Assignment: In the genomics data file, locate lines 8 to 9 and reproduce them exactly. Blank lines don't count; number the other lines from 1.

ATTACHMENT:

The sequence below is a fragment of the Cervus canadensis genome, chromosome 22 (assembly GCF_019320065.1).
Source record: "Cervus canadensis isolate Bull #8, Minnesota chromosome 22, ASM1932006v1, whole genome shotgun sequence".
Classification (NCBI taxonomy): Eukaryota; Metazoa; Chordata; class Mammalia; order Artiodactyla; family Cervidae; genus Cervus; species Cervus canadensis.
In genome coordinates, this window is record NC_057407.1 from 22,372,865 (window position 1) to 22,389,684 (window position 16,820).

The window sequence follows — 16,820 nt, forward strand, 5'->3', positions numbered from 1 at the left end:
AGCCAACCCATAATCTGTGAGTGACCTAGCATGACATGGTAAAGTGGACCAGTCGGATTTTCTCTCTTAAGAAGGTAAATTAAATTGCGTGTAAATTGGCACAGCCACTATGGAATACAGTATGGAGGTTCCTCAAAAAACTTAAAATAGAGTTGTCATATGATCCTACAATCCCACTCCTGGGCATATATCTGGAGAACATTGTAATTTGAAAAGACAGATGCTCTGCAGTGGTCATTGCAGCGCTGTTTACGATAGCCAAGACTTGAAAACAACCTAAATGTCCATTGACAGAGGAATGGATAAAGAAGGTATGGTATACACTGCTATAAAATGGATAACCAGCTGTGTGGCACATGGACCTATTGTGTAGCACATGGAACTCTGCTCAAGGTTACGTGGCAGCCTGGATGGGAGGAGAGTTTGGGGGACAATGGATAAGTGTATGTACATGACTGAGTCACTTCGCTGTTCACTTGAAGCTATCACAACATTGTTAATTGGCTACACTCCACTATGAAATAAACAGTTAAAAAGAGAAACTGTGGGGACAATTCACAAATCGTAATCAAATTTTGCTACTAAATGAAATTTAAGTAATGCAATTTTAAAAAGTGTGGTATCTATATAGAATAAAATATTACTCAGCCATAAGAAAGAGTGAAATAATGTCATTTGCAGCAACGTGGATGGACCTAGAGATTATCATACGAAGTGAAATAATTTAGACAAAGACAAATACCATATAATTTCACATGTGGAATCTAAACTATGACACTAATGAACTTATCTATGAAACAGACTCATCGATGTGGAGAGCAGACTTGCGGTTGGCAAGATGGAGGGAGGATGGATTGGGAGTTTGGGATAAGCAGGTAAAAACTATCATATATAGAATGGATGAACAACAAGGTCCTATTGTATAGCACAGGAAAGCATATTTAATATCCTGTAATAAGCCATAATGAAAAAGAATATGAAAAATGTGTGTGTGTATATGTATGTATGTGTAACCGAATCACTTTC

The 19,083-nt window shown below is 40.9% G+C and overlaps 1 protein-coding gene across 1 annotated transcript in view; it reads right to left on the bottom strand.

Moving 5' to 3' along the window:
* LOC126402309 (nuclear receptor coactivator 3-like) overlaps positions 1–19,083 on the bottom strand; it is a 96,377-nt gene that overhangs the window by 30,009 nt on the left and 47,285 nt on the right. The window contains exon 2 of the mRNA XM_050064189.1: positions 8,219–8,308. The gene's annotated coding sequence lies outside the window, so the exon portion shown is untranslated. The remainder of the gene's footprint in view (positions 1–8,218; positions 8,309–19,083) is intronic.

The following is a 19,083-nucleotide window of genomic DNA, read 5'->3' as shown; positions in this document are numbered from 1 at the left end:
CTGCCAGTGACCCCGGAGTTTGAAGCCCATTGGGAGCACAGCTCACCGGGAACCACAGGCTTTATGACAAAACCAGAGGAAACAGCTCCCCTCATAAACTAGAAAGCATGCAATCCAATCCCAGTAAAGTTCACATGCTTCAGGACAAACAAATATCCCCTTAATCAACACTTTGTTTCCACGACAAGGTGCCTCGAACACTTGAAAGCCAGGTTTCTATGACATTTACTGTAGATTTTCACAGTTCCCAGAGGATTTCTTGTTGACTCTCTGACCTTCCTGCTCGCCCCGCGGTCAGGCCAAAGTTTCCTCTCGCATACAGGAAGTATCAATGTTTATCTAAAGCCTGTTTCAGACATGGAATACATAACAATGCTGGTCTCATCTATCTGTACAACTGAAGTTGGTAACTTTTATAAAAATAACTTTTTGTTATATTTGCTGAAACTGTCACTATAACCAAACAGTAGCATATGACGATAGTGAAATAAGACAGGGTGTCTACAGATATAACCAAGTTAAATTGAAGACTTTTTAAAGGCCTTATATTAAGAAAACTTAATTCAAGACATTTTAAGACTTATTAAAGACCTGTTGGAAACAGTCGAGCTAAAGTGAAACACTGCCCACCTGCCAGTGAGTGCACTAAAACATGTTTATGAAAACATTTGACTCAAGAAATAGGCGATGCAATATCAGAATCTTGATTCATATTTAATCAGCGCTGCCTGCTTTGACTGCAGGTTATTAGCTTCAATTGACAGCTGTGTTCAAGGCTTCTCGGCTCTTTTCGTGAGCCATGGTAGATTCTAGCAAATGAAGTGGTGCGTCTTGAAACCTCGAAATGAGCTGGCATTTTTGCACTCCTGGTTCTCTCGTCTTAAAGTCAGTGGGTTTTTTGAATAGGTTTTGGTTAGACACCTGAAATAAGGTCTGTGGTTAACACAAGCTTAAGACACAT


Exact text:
Moving 5' to 3' along the window:
* LOC126402309 (nuclear receptor coactivator 3-like) overlaps positions 1–19,083 on the bottom strand; it is a 96,377-nt gene that overhangs the window by 30,009 nt on the left and 47,285 nt on the right. The window contains exon 2 of the mRNA XM_050064189.1: positions 8,219–8,308. The gene's annotated coding sequence lies outside the window, so the exon portion shown is untranslated. The remainder of the gene's footprint in view (positions 1–8,218; positions 8,309–19,083) is intronic.